…YET TELLS US IT “DOES NOT HAVE AN INTERNS SCHEME”
Tesco told Graduate Fog that it “does not have an intern scheme” — 10 days before the supermarket was forced to remove adverts for 145 unpaid “customer assistance” internships from a website in Ireland, positions which critics have dubbed “shelf stacker interns”.
The internships were advertised through Jobbridge, the controversial Irish National Internship Scheme which allows companies to promote lengthy, full-time internships, paying only 50 euros (£43) a week as expenses. Here is part of the ad for one of the Tesco internships, which lasted six months:
“The intern will gain practical experience in retail excellence in an exciting and fast moving environment. The role is to help our customers get what they want by filling shelves according to merchandising plans and ensuring that Customers do not have to queue.
“The intern will gain skills such as stock rotation, customer service skills, management of waste and damages and merchandising to plans routines. The intern will receive a full induction, Department specific training and Tesco Options training.”
The advertisement caused outcry in Ireland among young people and several workers’ unions, although the story received little attention in the mainstream press as Tesco is such a powerful advertiser. The ads were removed on 19th September — but this was ten days AFTER Tesco told us they definitely did not have an internship scheme, when we approached them as part of our Pay Your Interns campaign. Their spokesperson wrote:
“Tesco does not have an intern scheme”
In our email was to Tesco’s UK press office and we had not specified whether we were interested in their internships policy in the UK or globally, so it’s possible our Tesco spokesperson didn’t think the Irish furore was relevant. But shouldn’t he have mentioned it anyway? If Tesco have separate Irish and UK press offices, might he not have known about it? Or are we being too generous? We have asked the company to clarify this apparent omission on their part and will let you know when the respond.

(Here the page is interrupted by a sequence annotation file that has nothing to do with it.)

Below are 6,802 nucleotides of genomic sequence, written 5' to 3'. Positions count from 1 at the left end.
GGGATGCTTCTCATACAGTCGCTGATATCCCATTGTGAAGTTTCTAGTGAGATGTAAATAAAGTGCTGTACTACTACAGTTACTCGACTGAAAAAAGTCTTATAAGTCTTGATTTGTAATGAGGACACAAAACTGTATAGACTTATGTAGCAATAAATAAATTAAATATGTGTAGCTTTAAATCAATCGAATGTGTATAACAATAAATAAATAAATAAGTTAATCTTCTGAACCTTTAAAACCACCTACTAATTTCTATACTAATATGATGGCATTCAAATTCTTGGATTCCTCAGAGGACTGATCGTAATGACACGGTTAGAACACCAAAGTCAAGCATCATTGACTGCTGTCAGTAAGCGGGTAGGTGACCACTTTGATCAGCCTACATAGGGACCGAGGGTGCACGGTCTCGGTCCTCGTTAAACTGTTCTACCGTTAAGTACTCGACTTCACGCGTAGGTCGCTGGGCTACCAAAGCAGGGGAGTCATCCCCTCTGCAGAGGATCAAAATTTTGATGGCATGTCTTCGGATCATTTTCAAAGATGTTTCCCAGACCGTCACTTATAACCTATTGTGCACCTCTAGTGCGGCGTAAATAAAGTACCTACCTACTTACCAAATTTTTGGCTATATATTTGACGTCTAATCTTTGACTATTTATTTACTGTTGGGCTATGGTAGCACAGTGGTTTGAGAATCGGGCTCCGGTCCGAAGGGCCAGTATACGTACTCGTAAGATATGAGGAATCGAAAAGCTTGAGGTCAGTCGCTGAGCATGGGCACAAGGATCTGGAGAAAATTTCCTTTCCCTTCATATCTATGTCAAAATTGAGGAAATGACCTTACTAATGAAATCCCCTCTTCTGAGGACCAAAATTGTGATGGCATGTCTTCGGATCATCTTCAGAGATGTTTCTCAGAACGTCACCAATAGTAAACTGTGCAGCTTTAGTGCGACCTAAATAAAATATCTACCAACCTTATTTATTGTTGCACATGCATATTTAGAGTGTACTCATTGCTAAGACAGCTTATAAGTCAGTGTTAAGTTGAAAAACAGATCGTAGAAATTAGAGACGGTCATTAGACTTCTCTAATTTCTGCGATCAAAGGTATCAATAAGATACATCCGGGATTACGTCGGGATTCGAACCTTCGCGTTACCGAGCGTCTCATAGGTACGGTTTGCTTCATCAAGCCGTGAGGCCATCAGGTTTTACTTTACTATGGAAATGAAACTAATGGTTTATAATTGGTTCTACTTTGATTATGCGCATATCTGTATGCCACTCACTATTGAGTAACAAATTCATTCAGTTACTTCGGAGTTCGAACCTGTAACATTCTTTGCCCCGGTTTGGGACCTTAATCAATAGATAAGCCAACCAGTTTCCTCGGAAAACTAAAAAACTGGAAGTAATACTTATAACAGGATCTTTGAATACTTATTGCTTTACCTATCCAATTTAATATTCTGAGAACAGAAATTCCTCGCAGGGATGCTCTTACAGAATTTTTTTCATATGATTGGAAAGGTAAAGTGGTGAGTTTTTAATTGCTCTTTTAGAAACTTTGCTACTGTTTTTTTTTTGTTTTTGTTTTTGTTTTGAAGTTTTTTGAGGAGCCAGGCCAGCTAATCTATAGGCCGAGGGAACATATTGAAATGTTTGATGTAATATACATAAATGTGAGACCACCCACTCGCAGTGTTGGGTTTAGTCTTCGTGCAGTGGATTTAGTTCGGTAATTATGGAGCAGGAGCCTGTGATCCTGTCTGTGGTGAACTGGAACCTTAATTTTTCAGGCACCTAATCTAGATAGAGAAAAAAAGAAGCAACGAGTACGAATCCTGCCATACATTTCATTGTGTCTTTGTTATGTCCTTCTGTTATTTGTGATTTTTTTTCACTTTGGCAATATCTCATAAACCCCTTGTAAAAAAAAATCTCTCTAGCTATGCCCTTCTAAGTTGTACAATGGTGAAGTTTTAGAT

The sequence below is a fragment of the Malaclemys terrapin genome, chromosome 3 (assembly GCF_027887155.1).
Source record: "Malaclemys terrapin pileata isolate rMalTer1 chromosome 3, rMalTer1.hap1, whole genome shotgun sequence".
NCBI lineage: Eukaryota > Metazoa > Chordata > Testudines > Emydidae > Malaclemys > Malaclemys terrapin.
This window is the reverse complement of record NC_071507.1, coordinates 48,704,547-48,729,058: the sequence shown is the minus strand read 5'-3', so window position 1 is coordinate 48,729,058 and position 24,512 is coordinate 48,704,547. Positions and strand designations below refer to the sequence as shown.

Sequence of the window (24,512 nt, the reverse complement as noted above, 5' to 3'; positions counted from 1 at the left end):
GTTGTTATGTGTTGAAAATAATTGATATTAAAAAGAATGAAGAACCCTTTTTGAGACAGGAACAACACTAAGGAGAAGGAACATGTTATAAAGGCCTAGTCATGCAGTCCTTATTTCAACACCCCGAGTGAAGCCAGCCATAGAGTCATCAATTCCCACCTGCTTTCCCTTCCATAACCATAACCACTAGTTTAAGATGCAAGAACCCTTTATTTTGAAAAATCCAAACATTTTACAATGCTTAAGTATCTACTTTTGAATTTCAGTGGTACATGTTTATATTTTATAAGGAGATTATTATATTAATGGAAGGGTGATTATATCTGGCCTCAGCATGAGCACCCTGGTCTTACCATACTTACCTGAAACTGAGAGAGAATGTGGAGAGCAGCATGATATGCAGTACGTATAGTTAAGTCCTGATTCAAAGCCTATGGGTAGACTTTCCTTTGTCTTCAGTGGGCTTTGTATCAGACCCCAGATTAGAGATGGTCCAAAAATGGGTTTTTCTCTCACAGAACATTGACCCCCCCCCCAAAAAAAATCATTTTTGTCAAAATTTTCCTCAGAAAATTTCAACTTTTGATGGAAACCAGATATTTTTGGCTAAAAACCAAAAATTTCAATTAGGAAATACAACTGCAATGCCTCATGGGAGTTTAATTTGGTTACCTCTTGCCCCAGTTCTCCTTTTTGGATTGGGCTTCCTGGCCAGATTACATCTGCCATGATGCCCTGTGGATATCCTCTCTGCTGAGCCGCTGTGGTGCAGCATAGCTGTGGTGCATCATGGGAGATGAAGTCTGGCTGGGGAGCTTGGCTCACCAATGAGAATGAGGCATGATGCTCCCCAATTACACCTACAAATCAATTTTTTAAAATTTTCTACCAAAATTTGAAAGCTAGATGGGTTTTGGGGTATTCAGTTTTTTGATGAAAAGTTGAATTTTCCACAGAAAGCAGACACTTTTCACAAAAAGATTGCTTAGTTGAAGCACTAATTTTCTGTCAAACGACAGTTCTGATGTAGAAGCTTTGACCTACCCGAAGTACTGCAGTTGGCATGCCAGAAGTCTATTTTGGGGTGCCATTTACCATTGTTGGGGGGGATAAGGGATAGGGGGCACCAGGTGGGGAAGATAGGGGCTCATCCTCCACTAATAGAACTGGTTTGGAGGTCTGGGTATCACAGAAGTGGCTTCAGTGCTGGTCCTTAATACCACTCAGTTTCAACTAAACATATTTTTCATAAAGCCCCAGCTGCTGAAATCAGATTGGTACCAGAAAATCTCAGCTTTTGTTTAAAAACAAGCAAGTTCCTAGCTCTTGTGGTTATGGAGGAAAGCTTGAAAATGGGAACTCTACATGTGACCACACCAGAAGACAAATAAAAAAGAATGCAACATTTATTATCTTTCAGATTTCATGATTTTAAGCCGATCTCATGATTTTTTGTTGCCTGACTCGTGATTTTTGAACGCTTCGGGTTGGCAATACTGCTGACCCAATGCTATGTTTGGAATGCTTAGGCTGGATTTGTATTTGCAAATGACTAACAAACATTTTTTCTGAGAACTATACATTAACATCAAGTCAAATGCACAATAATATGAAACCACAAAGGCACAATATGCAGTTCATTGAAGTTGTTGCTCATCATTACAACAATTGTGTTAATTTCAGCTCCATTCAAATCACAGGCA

This is not the first time Tesco and Graduate Fog’s paths have crossed — in July 2010 the brand reacted angrily when we questioned them about an advert for an unpaid internship at Tesco magazine, lasting 3-6 months. The very same spokesman failed to take any responsibility and told us to speak to Cedar (their contract publisher, the company Tesco pays to produce the magazine for them). When pressed, the spokesman insisted that he had done several internships himself when he worked in journalism and that unpaid placements:
“are an invaluable way of gaining experience in an industry that is very difficult to get a foothold in. I personally worked on this basis for two national newspapers and was extremely grateful for the opportunity.”
Despite announcing their worst sales figures in 20 years this week, Tesco is still forecast to increase its overall trading profit by 7% £1.81bn for the first half of the year – so it can hardly claim it doesn’t have the money to pay its young staff. In the UK, Tesco sold £42.25bn of goods and services last year — the equivalent of £80,000 a minute.
With numbers like this, we would hope that Tesco would set an industry standard when it comes to fair payment of their staff. Unfortunately, a picture is emerging of a corporate giant with very deep pockets — but very short arms.
*What do you think of Tesco’s attitude towards interns?
Does it shock you that such a huge company should jump at the chance to gain free labour from young workers in Ireland? Did the Tesco spokesperson deliberately mislead us – or didn’t he know about the furore in Ireland? Have you interned at Tesco — either in the UK or abroad – and if so, were you paid for your work?